The Courant editorial board seems enthusiastic:
“There isn't a more important or timely subject, considering Connecticut's glacial job-growth performance and the state's tattered, business-unfriendly reputation. At this point, following a legislative session whose results were cheered on by liberals and hissed at by many business interests, the governor and his economic development czar could stand to hang around with a few business people.”The key to the trip is provided by unnamed “members of Mr. Malloy’s staff”:
“This will not be as structured an enterprise as the post-election ‘town hall’ listening tour taken by Mr. Malloy. The purpose, says his staff, is to "road test" his own ideas and to gather business leaders' in preparation for a special legislative session on job creation to be held, probably, in September.”Will Mr. Malloy and his troupe be able to convince businessmen, not to mention gullible editorial writers, that jobs can be created by boosting regulations and taxes? Is doubling a business tax surcharge that was to have elapsed one of the rungs on Mr. Malloy's latter to Heaven? Are there businessmen in the state who will fall for Mr. Malloy’s old time religion?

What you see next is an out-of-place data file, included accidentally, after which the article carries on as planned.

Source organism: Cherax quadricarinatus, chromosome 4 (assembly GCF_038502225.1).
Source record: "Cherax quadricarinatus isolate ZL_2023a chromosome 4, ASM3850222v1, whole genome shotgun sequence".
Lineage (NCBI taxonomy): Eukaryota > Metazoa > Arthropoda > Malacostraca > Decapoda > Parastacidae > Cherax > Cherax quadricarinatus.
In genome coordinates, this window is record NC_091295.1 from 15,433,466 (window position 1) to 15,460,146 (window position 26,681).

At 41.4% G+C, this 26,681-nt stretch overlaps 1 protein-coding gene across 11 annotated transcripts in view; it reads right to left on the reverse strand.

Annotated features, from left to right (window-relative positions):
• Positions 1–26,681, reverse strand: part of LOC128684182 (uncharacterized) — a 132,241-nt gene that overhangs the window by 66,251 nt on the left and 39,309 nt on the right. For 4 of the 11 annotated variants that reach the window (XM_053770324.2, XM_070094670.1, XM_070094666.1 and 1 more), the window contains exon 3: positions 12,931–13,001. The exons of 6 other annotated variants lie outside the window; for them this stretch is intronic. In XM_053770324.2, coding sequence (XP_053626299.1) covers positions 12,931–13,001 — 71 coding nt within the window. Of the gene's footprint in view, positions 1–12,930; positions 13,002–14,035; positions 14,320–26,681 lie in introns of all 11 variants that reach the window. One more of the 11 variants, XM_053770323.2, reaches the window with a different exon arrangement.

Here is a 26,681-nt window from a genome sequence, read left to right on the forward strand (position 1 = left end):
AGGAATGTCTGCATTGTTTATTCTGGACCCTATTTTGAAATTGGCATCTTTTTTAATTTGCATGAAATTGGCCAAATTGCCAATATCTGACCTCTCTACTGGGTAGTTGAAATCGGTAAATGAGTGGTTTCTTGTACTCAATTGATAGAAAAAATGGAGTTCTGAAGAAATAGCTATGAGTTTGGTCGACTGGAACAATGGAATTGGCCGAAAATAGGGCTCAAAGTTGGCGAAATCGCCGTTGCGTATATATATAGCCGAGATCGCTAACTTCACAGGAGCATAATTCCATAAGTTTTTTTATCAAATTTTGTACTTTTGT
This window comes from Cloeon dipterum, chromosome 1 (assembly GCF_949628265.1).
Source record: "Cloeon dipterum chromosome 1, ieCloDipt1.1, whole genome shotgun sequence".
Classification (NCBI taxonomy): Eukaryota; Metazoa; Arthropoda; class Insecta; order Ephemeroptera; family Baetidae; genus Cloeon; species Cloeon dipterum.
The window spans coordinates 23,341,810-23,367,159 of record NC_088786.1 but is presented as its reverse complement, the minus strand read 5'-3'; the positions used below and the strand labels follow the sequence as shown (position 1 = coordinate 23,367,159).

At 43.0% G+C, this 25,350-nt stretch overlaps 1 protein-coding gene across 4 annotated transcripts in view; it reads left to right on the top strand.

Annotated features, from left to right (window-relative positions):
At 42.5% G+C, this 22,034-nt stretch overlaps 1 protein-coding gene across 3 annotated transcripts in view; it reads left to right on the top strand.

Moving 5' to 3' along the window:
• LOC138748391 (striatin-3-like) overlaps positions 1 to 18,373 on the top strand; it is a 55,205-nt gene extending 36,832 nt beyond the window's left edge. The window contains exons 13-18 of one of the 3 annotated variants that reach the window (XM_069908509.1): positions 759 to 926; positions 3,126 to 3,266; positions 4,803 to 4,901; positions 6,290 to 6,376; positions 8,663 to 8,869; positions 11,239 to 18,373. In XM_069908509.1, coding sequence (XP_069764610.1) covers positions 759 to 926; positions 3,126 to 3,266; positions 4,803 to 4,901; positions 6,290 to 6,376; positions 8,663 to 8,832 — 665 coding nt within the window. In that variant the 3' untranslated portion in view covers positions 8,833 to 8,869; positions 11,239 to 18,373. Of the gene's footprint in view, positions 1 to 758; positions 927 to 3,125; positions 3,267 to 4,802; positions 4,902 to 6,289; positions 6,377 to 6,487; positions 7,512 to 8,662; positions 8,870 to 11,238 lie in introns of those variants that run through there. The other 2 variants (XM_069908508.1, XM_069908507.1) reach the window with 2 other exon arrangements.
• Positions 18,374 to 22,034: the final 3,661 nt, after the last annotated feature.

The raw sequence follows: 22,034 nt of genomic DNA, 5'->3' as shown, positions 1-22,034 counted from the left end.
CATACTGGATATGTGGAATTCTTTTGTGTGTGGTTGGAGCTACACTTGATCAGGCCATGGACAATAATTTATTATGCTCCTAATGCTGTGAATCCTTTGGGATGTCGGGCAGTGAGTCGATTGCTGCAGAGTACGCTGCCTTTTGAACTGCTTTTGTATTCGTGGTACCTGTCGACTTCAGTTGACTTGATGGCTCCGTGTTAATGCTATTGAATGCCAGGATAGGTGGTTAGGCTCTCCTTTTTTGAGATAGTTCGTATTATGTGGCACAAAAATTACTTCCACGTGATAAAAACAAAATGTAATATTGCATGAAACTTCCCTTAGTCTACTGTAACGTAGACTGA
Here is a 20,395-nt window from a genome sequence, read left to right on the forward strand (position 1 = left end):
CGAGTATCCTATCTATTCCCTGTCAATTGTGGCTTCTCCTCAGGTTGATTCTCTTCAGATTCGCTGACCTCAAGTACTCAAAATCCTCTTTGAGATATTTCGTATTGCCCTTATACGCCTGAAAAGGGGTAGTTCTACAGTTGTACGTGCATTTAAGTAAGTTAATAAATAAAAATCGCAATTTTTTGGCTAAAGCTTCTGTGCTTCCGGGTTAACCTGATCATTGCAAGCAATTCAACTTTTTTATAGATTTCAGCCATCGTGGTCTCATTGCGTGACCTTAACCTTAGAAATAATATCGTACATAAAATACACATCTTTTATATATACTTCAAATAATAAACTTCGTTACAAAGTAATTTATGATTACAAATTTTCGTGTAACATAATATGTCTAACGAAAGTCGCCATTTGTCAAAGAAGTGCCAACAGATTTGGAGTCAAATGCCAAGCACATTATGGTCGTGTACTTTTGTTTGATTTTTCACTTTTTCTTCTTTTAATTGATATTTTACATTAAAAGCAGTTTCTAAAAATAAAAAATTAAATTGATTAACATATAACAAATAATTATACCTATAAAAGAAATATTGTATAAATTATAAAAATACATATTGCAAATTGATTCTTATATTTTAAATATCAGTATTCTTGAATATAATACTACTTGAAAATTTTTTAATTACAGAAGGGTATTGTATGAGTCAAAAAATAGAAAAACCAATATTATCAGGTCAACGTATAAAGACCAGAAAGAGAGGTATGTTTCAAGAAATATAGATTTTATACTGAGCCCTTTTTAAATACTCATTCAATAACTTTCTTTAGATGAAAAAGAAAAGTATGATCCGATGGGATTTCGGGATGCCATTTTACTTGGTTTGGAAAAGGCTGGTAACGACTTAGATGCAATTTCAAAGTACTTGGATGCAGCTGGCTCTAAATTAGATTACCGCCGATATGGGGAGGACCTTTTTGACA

Are suckers born every minute?
It hardly matters. The whole point of the show is not to convince but to “road test” Mr. Malloy’s job producing ideas. People are little more sounding boards. The old time religion marches on.